Coauthors Sahrish K. Soleja and Lydia Webb
If you are a royalty owner and have questions about how your claim is likely to be treated when your lessee/operator goes into bankruptcy in Delaware, In re MTE Holdings LLC is a significant case.
Historically, royalty claims have been treated as funds placed in trust because they are not the property of the debtor’s bankruptcy estate – meaning royalty claims are not subject to the bankruptcy claims process altogether. However, in this recent decision a Delaware bankruptcy court, applying Texas law, held that royalty claims were in fact subject to the bankruptcy claims process and moreover, should be classified as unsecured, not secured, claims.
In MTE, the debtors, operators of oil and gas wells, were lessees in several hundred oil and gas leases in Texas. Under the leases the lessee would sell the production and distribute to each royalty owner its share of the proceeds. Here, the debtors refused to pay proceeds to royalty owners in the ordinary course during the bankruptcy, the typical treatment for trust funds, because they lacked the funds to do so. This left the royalty owners with no choice but to assert the right to payment from the bankruptcy estate, secured by their interest in the oil and gas in place. The question before the court was whether the royalty owner claims should be classified as secured or unsecured. The answer means the difference between receiving payment in full (for secured claims) vs. pennies on the dollar (for unsecured claims).
The First Purchaser Statute
Looking at the statutory language of Section 9.343(a) of the Texas Business and Commerce Code, commonly referred to as the Texas First Purchaser Statute, the court held that the statutory lien created by Section 9.343(a) secures only an obligation to pay the first purchaser of produced oil and gas. Meaning, a statutory lien was created for royalty claimants who took their production in-kind and turned around and sold it. On the contrary, royalty owners who receive payment in cash do not receive the benefit of Section 9.343(a). In MTE, none of the royalty claimants had exercised their option to receive payment in kind and thus could not claim secured status. This is, of course, the case with virtually all Texas royalty owners. Because there was little to no money to pay unsecured claims, the royalty claims were effectively rendered worthless by the Delaware bankruptcy court.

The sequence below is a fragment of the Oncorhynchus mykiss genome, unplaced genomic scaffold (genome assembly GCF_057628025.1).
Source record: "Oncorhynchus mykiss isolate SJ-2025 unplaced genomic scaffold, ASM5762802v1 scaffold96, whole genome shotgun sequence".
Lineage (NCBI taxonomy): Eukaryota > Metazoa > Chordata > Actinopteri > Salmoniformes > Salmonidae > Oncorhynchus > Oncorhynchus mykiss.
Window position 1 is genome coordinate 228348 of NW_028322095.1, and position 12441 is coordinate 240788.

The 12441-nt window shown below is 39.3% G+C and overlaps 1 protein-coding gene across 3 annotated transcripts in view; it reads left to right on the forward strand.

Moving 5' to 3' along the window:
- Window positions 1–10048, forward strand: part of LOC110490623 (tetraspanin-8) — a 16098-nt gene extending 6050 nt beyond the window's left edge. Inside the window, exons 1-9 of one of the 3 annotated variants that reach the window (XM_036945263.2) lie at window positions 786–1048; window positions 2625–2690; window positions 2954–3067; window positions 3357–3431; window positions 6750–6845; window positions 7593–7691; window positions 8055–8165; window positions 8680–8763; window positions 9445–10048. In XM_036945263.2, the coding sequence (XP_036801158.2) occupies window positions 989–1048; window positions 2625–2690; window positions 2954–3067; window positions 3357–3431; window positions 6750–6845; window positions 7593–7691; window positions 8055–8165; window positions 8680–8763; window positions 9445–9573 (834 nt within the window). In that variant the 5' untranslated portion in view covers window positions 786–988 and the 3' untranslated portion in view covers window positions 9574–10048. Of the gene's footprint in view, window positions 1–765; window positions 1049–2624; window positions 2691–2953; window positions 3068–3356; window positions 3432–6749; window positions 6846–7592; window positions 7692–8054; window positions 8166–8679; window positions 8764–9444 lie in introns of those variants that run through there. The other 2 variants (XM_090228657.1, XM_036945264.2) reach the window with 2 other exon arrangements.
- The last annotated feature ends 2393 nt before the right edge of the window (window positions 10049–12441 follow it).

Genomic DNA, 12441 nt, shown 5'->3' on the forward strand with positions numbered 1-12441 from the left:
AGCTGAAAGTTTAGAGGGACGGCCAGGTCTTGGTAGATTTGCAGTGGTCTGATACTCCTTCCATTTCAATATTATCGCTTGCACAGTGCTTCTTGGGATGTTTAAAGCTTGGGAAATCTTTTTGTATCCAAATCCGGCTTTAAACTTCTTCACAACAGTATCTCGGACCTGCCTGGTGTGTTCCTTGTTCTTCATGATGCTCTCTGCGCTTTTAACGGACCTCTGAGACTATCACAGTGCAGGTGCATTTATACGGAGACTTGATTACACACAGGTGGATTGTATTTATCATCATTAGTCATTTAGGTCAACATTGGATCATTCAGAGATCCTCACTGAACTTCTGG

Help has arrived
Some help for Texas royalty owners (but too late for the MTE claimants) is on the way. Section 9.343(a) was repealed by the 2021 Texas legislature and replaced by a new statute, Section 67.002(a)-(c), effective Sept. 1, 2021, the Texas First Purchaser Lien Act. The new statute creates a real prooperty lien on hydrocarbons before they are extracted from the land. Whether royalty owners elect to take payment in kind or in cash, they will have a valid and enforceable lien against the debtor/operator. But the larger concern is the Delaware bankruptcy court’s willingness to look past whether royalty claims should be subject to the bankruptcy process at all.